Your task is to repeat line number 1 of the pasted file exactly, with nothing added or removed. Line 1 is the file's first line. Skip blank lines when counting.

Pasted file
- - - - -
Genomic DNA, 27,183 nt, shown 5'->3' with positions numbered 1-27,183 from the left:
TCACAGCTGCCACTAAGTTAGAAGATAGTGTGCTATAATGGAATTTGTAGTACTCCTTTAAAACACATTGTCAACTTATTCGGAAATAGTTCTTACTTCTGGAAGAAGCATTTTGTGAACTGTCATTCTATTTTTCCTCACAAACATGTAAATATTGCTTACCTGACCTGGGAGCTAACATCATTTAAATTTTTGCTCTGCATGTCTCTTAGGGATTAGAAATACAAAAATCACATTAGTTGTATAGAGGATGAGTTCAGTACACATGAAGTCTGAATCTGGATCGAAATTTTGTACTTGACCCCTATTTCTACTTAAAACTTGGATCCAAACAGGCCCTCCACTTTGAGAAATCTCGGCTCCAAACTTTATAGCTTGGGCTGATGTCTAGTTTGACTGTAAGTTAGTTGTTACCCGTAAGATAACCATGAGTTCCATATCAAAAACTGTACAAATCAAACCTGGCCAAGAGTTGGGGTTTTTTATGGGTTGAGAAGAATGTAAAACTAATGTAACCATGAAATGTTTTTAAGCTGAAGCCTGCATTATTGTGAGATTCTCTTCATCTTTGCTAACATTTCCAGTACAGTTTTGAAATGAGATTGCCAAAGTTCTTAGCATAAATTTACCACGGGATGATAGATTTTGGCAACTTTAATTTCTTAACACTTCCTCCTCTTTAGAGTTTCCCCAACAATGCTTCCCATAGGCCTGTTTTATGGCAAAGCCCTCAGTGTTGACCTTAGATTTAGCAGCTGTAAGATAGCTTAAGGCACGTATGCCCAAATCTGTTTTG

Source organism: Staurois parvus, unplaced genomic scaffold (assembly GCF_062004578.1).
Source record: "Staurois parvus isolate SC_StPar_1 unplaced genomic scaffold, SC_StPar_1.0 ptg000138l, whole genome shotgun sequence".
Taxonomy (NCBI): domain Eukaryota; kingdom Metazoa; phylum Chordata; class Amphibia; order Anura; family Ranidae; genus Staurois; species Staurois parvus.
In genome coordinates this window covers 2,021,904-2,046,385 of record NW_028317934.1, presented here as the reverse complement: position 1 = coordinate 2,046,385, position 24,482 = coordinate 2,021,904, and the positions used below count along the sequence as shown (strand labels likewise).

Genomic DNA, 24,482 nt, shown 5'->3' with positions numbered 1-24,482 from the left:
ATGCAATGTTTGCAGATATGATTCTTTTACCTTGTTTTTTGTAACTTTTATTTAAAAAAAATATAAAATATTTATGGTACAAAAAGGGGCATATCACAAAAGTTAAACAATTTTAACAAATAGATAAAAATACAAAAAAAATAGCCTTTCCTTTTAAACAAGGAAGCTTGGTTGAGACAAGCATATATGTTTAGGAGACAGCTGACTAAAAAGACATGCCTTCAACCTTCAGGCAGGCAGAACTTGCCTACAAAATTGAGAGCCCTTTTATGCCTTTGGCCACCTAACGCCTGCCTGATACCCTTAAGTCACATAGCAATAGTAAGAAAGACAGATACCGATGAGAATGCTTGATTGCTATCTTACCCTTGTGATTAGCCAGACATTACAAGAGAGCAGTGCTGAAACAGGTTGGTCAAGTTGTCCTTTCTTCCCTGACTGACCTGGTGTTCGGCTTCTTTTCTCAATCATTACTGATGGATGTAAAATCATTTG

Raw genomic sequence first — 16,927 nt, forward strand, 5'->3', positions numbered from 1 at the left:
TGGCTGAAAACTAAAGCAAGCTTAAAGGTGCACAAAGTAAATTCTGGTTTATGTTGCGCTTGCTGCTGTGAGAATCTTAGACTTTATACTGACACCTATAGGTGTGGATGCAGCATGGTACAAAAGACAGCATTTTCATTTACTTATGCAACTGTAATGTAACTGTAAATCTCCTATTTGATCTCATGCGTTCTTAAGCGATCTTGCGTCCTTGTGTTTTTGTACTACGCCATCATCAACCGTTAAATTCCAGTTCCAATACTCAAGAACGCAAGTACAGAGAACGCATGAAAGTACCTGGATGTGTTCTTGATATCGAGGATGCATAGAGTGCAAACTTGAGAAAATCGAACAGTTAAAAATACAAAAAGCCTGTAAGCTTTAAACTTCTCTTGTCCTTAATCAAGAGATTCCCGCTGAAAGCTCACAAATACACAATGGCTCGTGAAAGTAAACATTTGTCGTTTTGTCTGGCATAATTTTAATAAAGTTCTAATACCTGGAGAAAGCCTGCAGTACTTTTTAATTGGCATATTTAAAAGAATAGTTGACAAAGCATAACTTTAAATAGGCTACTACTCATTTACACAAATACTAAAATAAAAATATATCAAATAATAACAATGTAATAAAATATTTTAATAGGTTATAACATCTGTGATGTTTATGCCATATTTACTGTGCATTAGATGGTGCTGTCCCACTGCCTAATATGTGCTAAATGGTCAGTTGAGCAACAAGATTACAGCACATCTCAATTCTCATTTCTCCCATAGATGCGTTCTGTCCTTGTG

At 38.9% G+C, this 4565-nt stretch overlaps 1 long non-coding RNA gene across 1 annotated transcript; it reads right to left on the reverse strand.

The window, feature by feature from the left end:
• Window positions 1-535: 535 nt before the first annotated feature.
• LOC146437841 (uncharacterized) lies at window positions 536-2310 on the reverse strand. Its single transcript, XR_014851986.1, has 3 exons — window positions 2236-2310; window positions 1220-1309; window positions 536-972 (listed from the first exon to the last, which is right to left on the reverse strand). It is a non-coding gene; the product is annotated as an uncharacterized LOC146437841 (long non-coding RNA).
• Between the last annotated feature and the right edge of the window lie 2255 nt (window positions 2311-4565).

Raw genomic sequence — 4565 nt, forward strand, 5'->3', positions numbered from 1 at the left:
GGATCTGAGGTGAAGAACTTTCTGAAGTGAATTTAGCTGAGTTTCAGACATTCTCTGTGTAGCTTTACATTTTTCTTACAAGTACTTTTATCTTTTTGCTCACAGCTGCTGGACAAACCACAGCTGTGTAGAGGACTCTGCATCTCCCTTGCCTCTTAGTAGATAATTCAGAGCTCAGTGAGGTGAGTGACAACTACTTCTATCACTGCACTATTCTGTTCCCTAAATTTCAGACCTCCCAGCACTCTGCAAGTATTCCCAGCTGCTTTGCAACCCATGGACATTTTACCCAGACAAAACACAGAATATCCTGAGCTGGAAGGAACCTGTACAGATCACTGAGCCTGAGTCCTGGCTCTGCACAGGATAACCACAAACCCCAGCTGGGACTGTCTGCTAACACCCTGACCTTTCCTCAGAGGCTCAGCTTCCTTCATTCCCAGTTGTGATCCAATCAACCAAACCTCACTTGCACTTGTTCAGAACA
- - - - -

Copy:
Genomic DNA, 27,183 nt, shown 5'->3' with positions numbered 1-27,183 from the left: